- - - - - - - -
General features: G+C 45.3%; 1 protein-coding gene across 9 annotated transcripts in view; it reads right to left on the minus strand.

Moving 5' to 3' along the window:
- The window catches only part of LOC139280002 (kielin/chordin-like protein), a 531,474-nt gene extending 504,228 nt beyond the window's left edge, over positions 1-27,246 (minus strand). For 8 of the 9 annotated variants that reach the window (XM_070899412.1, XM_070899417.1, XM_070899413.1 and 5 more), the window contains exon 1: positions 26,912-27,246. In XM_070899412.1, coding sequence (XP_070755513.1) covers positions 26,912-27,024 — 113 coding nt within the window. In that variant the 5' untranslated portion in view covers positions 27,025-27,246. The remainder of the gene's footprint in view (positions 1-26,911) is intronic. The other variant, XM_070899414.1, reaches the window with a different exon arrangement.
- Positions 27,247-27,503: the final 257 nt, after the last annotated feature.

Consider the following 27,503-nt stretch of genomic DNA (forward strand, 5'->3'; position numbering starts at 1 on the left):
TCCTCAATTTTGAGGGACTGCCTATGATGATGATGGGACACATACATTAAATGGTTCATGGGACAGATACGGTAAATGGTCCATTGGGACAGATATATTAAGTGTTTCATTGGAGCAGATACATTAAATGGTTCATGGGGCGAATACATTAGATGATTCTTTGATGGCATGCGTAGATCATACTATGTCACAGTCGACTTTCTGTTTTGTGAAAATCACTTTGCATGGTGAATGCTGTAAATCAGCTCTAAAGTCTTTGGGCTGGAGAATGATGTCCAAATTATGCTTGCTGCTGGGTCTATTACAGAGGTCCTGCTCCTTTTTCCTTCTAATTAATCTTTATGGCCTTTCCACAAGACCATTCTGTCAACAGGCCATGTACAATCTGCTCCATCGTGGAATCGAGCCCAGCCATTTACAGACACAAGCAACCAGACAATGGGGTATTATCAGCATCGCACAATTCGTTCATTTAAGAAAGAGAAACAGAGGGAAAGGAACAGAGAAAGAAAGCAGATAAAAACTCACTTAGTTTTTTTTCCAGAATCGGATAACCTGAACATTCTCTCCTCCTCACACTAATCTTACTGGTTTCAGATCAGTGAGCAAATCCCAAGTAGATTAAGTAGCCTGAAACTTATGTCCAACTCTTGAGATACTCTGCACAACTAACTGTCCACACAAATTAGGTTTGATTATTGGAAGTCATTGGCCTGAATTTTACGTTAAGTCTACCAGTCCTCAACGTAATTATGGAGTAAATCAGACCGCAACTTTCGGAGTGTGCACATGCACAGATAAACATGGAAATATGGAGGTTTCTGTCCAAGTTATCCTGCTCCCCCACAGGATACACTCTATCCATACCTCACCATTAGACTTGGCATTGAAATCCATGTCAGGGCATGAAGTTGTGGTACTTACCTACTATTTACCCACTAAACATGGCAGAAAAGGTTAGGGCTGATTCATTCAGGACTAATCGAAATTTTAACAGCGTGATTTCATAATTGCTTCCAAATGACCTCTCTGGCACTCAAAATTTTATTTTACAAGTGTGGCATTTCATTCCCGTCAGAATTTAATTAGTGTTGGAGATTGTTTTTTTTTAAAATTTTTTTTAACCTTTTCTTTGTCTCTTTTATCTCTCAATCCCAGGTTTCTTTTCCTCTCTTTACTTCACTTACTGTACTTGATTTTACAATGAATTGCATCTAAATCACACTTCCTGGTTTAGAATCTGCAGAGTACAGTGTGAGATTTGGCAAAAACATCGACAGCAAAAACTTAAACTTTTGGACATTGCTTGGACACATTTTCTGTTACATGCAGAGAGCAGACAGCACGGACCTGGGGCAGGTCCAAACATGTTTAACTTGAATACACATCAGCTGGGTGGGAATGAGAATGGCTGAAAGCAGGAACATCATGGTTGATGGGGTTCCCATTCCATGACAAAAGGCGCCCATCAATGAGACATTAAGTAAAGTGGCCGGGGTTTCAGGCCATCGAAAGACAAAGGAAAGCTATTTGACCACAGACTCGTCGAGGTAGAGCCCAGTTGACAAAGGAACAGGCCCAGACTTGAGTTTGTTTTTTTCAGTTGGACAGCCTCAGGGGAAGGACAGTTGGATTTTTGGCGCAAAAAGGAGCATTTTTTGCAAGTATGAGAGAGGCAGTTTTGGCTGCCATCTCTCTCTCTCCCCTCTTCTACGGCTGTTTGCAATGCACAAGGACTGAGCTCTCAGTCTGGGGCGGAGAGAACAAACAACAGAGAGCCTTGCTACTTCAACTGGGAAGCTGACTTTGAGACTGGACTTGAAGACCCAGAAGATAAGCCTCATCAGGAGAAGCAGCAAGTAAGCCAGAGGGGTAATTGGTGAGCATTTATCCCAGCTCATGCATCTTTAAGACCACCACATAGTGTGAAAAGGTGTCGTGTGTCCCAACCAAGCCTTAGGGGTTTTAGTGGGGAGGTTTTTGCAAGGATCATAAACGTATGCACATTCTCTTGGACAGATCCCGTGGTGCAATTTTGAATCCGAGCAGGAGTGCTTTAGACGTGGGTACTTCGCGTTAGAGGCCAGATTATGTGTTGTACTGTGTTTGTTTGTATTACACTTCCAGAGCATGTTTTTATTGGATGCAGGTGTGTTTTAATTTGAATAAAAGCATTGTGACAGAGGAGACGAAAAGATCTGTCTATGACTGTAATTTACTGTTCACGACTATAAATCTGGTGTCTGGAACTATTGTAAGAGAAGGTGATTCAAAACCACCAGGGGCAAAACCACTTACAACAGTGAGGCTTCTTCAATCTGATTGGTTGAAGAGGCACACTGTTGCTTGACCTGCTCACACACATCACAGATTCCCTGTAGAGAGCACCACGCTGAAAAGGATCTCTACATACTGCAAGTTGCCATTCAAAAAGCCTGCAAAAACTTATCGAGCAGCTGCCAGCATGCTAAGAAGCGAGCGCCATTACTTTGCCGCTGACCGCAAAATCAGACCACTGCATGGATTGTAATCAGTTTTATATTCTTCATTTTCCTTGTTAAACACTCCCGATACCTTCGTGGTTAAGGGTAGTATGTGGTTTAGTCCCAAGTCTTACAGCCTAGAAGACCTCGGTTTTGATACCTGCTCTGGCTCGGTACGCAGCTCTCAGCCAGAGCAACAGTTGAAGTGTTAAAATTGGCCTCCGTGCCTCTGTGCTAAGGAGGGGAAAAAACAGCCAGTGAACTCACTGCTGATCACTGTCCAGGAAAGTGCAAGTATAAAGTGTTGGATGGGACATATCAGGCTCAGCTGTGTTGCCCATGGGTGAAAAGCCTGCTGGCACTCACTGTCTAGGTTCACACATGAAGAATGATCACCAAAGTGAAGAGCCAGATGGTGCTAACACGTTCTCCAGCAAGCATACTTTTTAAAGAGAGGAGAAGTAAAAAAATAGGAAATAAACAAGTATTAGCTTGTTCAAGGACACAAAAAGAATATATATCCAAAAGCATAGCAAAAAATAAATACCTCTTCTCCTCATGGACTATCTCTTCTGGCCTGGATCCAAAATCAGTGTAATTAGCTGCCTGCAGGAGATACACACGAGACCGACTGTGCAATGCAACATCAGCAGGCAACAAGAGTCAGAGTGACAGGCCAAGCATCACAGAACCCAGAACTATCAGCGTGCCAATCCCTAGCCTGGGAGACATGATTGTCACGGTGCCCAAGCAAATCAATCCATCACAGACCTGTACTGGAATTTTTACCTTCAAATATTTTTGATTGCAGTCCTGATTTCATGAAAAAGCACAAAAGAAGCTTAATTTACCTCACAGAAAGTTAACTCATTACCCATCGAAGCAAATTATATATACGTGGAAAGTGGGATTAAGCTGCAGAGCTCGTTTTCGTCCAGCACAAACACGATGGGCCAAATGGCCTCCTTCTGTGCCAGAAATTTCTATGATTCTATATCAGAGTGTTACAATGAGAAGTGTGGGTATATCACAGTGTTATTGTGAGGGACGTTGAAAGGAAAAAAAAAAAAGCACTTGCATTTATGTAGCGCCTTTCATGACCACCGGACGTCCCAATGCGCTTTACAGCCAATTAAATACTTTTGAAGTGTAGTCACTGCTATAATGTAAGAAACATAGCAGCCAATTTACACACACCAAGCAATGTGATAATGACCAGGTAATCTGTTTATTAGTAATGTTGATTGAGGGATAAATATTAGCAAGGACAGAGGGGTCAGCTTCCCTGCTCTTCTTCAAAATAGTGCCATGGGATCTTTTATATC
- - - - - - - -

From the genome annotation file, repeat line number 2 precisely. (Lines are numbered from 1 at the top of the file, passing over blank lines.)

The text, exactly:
Moving 5' to 3' along the window: